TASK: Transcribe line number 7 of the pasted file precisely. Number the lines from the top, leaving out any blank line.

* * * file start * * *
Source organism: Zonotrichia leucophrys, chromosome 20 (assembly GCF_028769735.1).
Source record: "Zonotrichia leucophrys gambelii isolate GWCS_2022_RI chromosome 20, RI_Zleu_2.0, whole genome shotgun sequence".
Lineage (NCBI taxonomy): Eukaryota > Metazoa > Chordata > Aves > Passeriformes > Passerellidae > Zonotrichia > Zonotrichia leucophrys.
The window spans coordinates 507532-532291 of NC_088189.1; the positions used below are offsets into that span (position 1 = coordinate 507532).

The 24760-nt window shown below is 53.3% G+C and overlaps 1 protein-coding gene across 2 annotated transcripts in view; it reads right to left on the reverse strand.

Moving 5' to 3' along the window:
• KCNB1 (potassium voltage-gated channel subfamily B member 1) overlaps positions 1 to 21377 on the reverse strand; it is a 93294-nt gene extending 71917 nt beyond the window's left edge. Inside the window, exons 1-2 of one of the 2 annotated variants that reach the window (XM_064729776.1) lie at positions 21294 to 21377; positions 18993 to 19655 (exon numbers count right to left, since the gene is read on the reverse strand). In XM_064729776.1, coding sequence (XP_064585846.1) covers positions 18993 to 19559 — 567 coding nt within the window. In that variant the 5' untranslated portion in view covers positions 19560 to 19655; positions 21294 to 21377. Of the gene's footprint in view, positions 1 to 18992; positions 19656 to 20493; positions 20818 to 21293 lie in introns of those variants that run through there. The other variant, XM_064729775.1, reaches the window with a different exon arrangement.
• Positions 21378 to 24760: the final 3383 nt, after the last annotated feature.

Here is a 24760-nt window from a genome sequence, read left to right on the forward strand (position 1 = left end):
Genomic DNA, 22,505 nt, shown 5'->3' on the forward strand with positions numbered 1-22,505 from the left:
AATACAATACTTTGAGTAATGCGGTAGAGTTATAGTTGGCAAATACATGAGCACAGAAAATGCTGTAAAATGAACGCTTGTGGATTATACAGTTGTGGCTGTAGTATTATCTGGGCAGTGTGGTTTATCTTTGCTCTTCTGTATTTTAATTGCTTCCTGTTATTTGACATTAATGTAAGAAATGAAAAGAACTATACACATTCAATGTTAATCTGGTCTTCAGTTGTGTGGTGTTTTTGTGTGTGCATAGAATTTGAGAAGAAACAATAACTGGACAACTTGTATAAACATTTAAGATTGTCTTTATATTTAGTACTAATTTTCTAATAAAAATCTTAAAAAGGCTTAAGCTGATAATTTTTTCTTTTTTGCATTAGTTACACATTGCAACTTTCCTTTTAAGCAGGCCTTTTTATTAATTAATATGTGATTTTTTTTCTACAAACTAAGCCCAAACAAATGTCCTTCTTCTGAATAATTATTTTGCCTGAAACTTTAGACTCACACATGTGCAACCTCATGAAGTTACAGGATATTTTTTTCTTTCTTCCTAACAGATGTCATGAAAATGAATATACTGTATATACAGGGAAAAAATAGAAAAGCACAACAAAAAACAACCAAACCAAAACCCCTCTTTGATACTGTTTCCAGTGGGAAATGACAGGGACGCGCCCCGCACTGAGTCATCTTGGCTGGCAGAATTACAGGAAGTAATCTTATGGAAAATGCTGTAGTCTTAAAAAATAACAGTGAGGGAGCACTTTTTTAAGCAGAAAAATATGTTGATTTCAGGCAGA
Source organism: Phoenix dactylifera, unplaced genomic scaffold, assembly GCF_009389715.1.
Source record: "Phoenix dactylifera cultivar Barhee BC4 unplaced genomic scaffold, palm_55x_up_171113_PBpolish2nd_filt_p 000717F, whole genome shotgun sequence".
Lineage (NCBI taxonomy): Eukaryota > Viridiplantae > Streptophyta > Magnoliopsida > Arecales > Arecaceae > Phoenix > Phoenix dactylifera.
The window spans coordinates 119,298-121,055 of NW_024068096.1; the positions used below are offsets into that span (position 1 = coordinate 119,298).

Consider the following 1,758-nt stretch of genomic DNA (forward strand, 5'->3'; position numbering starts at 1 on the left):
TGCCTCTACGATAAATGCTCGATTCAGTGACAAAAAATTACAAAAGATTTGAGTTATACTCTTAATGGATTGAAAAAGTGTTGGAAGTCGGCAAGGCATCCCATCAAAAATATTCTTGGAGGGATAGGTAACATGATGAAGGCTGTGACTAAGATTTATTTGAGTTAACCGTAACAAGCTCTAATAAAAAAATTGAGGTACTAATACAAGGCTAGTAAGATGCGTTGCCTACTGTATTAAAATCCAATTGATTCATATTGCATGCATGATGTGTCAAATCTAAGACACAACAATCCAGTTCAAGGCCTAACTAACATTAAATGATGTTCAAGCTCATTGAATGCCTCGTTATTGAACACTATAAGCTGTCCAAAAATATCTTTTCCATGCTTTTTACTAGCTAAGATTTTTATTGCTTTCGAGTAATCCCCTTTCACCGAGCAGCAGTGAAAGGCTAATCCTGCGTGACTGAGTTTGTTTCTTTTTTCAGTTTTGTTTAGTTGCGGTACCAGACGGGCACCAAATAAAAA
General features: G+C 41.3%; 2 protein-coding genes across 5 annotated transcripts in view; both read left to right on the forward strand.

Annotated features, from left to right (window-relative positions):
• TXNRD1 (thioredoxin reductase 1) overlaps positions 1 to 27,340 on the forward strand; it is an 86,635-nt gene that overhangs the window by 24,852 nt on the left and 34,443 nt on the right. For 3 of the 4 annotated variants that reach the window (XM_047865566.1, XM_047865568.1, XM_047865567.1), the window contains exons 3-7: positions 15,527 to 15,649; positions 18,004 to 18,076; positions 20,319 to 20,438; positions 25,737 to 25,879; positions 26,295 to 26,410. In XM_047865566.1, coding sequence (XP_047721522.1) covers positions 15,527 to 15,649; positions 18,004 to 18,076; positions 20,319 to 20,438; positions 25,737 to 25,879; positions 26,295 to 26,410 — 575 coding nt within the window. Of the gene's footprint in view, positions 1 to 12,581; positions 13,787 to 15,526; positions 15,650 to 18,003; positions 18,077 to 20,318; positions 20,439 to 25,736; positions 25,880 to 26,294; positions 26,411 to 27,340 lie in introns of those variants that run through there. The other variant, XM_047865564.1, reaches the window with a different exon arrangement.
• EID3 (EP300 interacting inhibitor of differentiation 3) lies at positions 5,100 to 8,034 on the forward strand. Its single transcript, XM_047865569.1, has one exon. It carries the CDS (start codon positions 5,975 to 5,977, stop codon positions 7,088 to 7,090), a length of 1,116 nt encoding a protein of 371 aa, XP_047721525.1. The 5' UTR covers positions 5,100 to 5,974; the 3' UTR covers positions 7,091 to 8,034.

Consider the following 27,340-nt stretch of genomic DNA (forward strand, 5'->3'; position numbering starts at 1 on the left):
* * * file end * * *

• KCNB1 (potassium voltage-gated channel subfamily B member 1) overlaps positions 1 to 21377 on the reverse strand; it is a 93294-nt gene extending 71917 nt beyond the window's left edge. Inside the window, exons 1-2 of one of the 2 annotated variants that reach the window (XM_064729776.1) lie at positions 21294 to 21377; positions 18993 to 19655 (exon numbers count right to left, since the gene is read on the reverse strand). In XM_064729776.1, coding sequence (XP_064585846.1) covers positions 18993 to 19559 — 567 coding nt within the window. In that variant the 5' untranslated portion in view covers positions 19560 to 19655; positions 21294 to 21377. Of the gene's footprint in view, positions 1 to 18992; positions 19656 to 20493; positions 20818 to 21293 lie in introns of those variants that run through there. The other variant, XM_064729775.1, reaches the window with a different exon arrangement.